New version of a bone-anchored hearing aid is safer, especially for children

WHEN hearing loss is due to malformations or deformities in the outer or middle ear, a device known as a bone-anchored hearing aid or BAHA can help transmit sound directly to the inner ear. This device works well in allowing the deaf to hear, but it runs the risk of injury when it is worn by young children.

This is because the hearing aid is designed to include a small titanium fixture that is surgically implanted in the skull, and an exposed screw for an external sound processor to be secured to. It is the screw that can cause problems like scratching, poor healing, infection or worse; one young wearer who knocked against something hard in the playground fractured her skull.

But a recent improvement has made the hearing aid safer, said Dr Barrie Tan, Senior Consultant and

Head, Department of Otolaryngology, Singapore General Hospital (SGH). Known as BAHA Attract, this hearing aid uses the same components as the earlier version, but unlike its predecessor, it relies on magnets to connect the titanium fixture (which is implanted with a magnetic metal plate) to the sound processor.

“Even when there is head contact during contact sports, the impact is spread out over a much larger area, lowering the risk of traumatic skull injuries,” said Dr Tan.

Both versions work on the same principle: sounds received and transmitted by the processor to the titanium implant vibrate the skull and inner ear, stimulating the nerve fibres of the inner ear. The sound vibrations bypass the non-functioning outer and/or middle ear to directly stimulate the functioning cochlea, the organ which carries sound information to the brain, to allow the BAHA wearer to hear.

Besides being safer, recovery from surgery to embed the titanium implant for BAHA Attract is faster, and postprocedure complications are fewer, said Dr Tan.

Patients who have been fitted with a BAHA with the exposed screw have more regular reviews to ensure that the surgical wound is healing properly and that there are no infections or complications. Osteo-integration, or fusing of the device with the bone as the wound heals, takes longer.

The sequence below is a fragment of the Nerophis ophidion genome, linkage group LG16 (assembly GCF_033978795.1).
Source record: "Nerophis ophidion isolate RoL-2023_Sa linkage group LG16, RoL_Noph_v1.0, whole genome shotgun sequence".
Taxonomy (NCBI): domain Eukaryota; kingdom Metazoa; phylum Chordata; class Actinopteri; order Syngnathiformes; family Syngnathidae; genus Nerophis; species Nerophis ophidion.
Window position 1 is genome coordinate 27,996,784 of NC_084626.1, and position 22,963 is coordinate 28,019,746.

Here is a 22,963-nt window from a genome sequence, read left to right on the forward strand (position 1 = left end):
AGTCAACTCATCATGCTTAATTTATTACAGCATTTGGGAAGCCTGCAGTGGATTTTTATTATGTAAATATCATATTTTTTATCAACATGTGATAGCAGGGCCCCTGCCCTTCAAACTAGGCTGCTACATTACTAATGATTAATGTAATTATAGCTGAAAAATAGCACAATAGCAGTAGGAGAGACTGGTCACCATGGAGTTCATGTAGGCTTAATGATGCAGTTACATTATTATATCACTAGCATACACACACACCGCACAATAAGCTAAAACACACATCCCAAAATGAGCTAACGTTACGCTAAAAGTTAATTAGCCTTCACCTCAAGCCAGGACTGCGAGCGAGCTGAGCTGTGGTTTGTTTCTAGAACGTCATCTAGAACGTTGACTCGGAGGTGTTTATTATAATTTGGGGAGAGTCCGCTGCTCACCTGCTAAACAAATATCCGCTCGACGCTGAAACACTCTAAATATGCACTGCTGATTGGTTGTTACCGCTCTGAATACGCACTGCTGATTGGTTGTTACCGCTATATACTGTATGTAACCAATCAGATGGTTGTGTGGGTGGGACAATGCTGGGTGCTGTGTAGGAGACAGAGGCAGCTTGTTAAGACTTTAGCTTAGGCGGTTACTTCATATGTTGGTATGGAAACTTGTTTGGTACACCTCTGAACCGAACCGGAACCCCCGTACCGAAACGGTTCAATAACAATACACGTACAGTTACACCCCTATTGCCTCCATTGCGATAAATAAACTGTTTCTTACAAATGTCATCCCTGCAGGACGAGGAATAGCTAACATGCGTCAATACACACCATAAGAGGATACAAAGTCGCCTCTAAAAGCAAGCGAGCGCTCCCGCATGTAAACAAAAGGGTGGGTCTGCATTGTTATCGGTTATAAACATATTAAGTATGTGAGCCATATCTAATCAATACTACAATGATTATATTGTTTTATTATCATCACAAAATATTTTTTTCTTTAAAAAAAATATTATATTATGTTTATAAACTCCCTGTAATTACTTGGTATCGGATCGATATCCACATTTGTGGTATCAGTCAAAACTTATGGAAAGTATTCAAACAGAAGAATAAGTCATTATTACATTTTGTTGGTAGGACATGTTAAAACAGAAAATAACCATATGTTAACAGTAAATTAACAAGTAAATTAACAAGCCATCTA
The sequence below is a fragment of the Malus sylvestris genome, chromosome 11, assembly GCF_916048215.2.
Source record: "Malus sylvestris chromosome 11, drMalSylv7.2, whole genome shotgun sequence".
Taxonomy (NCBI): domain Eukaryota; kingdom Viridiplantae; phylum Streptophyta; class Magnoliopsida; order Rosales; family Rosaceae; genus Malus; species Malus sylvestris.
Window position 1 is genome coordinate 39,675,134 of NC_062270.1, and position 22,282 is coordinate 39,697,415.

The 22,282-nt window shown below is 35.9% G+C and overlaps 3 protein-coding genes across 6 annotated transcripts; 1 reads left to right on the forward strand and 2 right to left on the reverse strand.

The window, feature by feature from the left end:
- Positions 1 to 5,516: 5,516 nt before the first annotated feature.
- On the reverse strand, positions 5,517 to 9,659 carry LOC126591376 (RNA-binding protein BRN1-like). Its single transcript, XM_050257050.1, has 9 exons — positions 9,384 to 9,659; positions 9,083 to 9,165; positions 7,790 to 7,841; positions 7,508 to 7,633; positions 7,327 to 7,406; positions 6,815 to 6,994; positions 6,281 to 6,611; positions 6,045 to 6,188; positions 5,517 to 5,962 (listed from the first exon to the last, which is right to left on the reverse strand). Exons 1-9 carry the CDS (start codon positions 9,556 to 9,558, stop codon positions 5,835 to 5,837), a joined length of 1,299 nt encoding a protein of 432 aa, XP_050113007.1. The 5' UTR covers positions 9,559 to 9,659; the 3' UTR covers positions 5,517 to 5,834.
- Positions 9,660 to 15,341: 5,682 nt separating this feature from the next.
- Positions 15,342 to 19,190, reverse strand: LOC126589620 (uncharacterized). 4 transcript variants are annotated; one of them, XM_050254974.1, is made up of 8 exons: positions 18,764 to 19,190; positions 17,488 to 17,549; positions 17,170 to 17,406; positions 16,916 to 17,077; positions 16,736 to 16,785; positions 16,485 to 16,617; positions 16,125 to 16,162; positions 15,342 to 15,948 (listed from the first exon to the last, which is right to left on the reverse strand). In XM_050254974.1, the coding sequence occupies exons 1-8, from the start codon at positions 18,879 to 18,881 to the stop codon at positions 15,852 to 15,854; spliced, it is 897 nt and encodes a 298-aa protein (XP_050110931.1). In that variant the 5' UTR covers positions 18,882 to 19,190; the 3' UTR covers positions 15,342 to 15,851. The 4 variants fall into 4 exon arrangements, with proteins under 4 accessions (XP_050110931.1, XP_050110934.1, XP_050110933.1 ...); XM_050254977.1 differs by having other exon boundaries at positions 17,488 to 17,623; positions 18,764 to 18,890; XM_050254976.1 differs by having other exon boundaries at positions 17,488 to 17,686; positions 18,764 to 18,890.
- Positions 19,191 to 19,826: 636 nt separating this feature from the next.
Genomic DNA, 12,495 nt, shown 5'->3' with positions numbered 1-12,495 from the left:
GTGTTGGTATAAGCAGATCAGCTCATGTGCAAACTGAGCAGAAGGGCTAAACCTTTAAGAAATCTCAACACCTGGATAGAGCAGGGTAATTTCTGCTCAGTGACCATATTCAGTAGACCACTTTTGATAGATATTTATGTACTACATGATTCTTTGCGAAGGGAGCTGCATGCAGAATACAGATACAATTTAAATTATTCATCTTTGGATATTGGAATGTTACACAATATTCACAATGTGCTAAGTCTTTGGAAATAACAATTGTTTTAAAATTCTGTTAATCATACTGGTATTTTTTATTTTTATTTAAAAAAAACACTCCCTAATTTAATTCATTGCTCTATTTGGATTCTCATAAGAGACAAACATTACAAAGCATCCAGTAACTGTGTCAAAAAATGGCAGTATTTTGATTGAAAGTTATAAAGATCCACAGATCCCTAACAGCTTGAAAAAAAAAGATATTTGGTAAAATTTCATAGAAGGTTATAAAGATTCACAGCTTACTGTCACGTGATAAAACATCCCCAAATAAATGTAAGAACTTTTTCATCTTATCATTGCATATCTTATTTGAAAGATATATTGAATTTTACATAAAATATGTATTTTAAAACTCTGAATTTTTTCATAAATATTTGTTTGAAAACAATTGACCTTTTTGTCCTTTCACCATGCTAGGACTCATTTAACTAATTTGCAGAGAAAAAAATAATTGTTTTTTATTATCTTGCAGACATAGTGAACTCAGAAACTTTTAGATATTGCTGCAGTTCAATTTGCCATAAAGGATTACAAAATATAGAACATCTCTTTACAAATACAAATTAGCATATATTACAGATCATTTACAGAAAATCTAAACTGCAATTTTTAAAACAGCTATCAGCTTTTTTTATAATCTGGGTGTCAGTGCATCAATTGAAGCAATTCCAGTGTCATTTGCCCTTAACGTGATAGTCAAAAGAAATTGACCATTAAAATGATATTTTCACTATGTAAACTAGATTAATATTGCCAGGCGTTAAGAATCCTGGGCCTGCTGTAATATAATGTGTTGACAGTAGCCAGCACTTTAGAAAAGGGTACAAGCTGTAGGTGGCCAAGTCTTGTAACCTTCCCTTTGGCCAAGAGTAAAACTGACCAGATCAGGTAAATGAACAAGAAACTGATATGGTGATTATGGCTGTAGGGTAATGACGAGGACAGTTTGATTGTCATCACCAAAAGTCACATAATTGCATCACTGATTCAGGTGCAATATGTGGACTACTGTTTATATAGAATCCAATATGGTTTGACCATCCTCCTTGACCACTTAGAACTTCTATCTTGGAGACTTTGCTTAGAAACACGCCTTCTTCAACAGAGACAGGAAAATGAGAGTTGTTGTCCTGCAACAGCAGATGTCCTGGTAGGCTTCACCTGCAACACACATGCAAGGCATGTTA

“It takes three months or so before the processor can be loaded and fixed,” said Mr Deepak D’Souza, Senior Principal Audiologist and Deputy Manager, Centre for Hearing and Ear Implants, SGH. With BAHA Attract, it takes just a month before the processor can be used. There are also no longer term issues as with the original BAHA which requires daily care and cleaning around the exposed screw to avoid infection.

The conventional BAHA has been in use for some 20 years, while BAHA Attract became available about two years ago, said Dr Tan, who is also Director of SGH’s Centre for Hearing and Ear Implants.

In Singapore, the new system was cleared for use more recently. The first person to be fitted with a BAHA Attract had it done in September last year at SGH. Another patient, a 10-year-old boy with a congenital deformity known as microtia, underwent the minimally invasive procedure at SGH to be fitted with the same system a month after.

People with microtia – a condition in which the external ear is underdeveloped – also often don’t have an ear canal as their ear is one block of solid tissue, said Dr Tan. “There’s no tunnel to transmit the sound waves and no ear drum to talk about.

“So surgery cannot correct these abnormalities.”

When hearing loss is due to such congenital obstructions in the outer and/or middle ear, conventional hearing aids can’t help because they only amplify sounds and aren’t able to push the sounds through to reach the functioning inner ear.

As for people whose deafness comes from a defective cochlea, a cochlear implant can be put in to directly stimulate the hearing nerves. In very rare cases of profound hearing loss where there are problems with the nerve that transmits sound to the brain, an auditory brainstem implant can help.

This story was first published in Singapore Health, Nov-Dec 2016 issue.

 

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